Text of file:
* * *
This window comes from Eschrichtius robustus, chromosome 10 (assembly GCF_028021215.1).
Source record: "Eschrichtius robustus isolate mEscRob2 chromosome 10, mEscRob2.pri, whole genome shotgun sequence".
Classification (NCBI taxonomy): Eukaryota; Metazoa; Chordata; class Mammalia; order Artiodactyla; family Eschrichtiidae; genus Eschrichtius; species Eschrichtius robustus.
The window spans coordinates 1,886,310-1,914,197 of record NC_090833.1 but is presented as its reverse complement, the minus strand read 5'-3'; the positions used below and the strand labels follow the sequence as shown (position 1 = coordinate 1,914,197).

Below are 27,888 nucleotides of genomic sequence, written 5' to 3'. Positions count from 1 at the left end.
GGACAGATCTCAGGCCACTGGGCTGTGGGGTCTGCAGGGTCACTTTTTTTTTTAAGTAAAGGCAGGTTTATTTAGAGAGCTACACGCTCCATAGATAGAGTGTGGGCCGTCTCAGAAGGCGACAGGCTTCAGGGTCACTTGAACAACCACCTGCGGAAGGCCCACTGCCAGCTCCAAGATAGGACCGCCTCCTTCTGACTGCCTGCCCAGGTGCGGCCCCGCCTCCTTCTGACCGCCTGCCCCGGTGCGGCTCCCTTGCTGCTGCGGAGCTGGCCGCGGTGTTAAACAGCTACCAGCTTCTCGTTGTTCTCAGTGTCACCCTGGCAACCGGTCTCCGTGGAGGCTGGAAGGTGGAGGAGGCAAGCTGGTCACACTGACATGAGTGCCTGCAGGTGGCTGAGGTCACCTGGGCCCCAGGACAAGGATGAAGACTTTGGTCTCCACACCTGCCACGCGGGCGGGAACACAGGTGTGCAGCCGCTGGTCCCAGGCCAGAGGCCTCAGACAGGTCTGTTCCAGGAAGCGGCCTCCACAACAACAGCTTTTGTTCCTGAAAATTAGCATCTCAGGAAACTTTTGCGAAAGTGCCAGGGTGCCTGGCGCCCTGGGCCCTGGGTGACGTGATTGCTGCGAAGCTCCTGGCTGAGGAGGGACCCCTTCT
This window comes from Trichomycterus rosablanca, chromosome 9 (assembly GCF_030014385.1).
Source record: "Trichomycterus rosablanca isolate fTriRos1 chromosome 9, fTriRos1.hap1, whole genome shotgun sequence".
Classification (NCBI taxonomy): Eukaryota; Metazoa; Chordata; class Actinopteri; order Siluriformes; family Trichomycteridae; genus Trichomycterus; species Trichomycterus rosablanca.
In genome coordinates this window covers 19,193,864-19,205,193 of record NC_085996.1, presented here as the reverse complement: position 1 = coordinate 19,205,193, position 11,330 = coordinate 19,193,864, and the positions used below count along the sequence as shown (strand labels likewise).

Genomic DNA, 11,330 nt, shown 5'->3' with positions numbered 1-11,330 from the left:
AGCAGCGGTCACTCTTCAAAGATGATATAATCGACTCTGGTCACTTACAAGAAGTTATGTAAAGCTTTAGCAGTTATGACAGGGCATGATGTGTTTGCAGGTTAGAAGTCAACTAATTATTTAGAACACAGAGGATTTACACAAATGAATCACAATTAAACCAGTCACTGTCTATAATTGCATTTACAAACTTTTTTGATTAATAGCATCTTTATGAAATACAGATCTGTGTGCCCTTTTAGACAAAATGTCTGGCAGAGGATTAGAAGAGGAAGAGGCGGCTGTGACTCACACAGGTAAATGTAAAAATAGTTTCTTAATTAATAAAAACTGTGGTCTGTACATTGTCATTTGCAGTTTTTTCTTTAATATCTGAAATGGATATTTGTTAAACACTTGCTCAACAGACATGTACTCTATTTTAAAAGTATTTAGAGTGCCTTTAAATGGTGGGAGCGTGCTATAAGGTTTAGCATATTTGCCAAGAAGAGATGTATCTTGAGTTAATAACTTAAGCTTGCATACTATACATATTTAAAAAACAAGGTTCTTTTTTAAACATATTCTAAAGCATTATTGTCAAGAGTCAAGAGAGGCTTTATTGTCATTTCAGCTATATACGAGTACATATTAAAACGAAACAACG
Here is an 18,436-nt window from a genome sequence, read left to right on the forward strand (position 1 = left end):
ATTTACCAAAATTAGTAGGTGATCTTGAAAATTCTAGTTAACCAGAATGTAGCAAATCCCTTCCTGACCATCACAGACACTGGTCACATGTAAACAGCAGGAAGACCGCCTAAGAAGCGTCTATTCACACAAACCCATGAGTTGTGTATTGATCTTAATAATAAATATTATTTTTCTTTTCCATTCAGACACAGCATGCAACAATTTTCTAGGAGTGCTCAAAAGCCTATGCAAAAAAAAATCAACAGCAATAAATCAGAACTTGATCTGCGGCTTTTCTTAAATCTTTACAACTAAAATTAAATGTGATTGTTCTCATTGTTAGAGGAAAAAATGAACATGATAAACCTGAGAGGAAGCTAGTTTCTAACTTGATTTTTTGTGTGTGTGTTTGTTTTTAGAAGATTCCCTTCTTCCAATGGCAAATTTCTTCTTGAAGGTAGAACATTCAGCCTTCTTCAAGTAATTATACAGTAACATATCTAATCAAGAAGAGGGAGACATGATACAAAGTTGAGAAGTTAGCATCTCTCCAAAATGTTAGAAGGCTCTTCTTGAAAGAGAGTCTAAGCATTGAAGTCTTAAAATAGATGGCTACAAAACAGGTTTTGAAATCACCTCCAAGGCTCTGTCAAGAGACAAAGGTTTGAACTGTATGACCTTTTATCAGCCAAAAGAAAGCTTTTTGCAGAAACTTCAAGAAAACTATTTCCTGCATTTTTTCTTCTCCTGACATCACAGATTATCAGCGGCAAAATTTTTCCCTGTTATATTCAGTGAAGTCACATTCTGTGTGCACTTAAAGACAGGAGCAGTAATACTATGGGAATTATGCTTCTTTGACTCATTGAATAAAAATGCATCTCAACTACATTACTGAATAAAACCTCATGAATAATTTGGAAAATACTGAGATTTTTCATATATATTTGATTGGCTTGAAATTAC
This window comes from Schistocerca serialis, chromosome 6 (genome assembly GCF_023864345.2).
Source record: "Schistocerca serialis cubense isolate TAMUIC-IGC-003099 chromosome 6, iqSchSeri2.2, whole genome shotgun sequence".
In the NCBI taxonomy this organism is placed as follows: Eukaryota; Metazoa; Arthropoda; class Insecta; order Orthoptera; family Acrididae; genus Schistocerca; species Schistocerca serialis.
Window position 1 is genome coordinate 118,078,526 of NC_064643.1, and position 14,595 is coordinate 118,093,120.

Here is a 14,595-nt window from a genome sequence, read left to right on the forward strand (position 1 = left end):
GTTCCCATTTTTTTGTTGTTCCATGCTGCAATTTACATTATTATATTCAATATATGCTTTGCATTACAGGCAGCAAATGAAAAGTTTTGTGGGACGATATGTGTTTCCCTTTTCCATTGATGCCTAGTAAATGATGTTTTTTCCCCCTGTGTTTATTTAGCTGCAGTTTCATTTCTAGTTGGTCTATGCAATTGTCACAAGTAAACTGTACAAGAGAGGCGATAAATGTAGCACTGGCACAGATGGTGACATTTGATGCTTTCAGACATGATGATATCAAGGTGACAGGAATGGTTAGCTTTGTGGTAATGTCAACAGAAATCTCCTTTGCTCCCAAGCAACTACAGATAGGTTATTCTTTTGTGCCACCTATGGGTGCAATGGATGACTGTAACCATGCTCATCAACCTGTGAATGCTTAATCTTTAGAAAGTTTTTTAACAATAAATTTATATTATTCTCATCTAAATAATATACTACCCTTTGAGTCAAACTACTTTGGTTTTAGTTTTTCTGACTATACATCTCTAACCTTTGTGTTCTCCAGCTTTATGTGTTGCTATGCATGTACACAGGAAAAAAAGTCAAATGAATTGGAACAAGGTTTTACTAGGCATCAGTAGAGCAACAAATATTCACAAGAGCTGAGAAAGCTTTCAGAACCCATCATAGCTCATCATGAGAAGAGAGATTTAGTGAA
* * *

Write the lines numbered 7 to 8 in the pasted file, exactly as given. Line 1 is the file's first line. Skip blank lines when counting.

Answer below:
This window comes from Trichomycterus rosablanca, chromosome 9 (assembly GCF_030014385.1).
Source record: "Trichomycterus rosablanca isolate fTriRos1 chromosome 9, fTriRos1.hap1, whole genome shotgun sequence".